Photo: Orangefield native Stanley Simon returned from World War II and found his reward in the arms of Gladys. The couple marked 73 years of marriage on Nov. 9, 2019.

RECORD Photo: Dave Rogers

 

Dave Rogers

For The Record

 

Gladys Simon remembers where she was the first time she saw her husband. And his memory is as sharp as a tack on that subject.

“Oh boy,” Stanley Simon exclaimed, his eyes lighting up. “Yeah, I said, ‘I want to date her.’

“She was a beautiful woman, was very well educated and was real smart, I guarantee.”

Earlier this month, Nov. 9, Stanley Simon and wife Gladys Theriot Simon celebrated their 73rd wedding anniversary.

Stanley is 98, Gladys 92.

But Gladys, who can tell you what outfit she was wearing and how her hair was styled back on that day in mid-1946, has her own recollections of that day.

Back then, Stanley was 25. He had just gotten out of the U.S. Army at the end of World War II, duty that included landing at Omaha Beach and suffering frostbite at the Battle of the Bulge.

Gladys was 18, a recent graduate of Stephen F. Austin High School.

“I was living with my Aunt Juliet in town and working at Texaco Island at their [oil] canning factory,” Alice said recently. “I was working to make money so I could get into nursing classes at St. Mary’s.”

Both Stanley, a native of Orangefield, and Gladys, who grew up “way out in the country” in Port Acres, were boarders when they met.

Stanley was living at “Mom Gibbs’” boarding house that summer but was in Gladys’ neighborhood that day because he had a job painting his sister Stella’s nearby garage.

“I was on my aunt’s front porch on 10th Street and he’d come by in his car,” Gladys said.

“He had gutted the muffler – vroom, vroom, vroom at the stop sign.

“I hollered, ‘I hope you get your eyes full.’ And then I went on in.”

Later that evening, Stanley returned to the neighborhood. This time, he asked Stella to introduce him to “that gal over at Juliet’s.”

The rest, as they say, were five healthy children, 12 grandchildren, 22 great-grandchildren and 10 great-great grandchildren.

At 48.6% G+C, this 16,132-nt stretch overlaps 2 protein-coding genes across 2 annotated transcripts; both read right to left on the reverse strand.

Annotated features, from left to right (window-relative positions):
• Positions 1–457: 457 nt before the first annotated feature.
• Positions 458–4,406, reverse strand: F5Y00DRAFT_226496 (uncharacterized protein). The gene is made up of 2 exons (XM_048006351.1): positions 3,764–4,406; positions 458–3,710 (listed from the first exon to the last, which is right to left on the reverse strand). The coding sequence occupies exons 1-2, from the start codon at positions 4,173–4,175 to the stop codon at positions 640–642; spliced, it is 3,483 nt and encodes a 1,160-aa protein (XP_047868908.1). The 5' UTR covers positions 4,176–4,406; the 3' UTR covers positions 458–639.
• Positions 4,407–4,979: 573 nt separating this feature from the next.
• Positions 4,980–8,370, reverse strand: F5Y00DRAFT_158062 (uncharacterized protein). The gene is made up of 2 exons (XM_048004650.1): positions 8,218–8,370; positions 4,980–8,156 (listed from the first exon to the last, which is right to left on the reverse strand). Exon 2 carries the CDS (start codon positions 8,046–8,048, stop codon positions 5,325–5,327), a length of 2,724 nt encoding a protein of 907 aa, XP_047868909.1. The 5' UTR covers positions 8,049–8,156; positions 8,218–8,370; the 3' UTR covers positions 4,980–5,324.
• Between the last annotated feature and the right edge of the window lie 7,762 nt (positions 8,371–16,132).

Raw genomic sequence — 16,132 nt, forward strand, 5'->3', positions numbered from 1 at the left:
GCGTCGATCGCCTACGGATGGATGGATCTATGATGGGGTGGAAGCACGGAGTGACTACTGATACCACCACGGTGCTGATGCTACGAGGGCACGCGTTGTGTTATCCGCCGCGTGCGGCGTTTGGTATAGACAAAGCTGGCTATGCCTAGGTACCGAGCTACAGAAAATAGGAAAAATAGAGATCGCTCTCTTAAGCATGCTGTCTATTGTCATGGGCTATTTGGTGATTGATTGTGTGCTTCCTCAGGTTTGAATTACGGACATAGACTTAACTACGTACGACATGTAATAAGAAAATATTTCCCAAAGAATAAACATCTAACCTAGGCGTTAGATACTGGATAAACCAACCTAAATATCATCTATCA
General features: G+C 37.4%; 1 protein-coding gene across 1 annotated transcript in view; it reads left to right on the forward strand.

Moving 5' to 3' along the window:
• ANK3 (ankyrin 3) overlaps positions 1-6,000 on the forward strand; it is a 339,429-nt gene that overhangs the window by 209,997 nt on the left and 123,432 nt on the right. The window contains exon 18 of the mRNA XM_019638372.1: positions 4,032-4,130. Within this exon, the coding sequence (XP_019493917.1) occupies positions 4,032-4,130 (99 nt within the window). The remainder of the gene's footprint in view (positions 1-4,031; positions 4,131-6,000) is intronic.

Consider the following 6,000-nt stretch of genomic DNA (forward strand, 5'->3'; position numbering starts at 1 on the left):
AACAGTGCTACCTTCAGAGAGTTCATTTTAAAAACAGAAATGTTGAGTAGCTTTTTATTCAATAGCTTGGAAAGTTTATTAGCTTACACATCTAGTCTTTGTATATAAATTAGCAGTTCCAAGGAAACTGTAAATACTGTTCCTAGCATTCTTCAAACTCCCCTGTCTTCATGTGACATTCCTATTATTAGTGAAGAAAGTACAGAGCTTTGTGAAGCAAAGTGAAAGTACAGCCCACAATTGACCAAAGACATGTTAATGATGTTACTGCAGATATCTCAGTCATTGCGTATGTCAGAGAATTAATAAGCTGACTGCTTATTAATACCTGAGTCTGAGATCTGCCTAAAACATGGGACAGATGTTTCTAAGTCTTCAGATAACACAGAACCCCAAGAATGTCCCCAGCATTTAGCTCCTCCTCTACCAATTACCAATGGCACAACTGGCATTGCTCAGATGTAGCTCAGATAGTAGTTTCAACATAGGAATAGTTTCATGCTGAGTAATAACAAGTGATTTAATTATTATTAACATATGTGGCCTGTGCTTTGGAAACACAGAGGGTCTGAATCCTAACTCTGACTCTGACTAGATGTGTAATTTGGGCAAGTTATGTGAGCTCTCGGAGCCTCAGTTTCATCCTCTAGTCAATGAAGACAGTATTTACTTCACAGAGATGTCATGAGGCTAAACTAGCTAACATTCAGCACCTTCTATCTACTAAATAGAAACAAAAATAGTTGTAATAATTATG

“We never went to bed mad,” Gladys said.

“Oh, I used to pout a lot when we got married. I remember I was big and pregnant with Charlotte [their first of four daughters] and he danced with his niece, Jeannette. I was jealous.

“But that’s silly.”

Dancing became the Simons’ favorite activity.

“He asked me if I’d like to go dancing,” Gladys remembers. “We found out we could jitterbug, ballroom dance and slow dance. We used to go to the American Legion Hall on Lakeshore Drive.

“Our favorite song was ‘Stardust.’”

“Still is,” Stanley said.

“Every time we hear it,” Gladys said, “we think how we used to dance for it.”

Today, the two reside in a retirement home in Beaumont and the moving is a tad slower. Both survived health scares this past spring. But they participate in regular activities, such as bingo. And each week, they are readers during church services.

Between retiring in Port Arthur after a 36-year career as a machinist at Standard Alloy and coming back to the Golden Triangle to be closer to family and doctors, Stanley and his bride spent 32 years living in Colmesneil.

Stanley built furniture and they both worked as Eucharistic ministers for their church. They accumulated three boats, one of which seats 15.

And they spent plenty of time on the water of Lake Tejas – when they were home.

The couple that three quarters of a century ago went all the way to Houston for their honeymoon, has sojourned on 13 sea cruises, with their favorite being Alaska. They traveled to Washington D.C. and saw the World War II monument.

“He broke down and cried,” Gladys said.

Back home, Gladys says she wouldn’t change a thing.

“He was a wonderful husband and provider,” she says of the man at the stop sign in front of her porch swing. “I just fell in love with him.”

They have had the greatest love of all, Stanley Simon says.

“Nobody never passed what we did,” he said. “I’ll guarantee you.”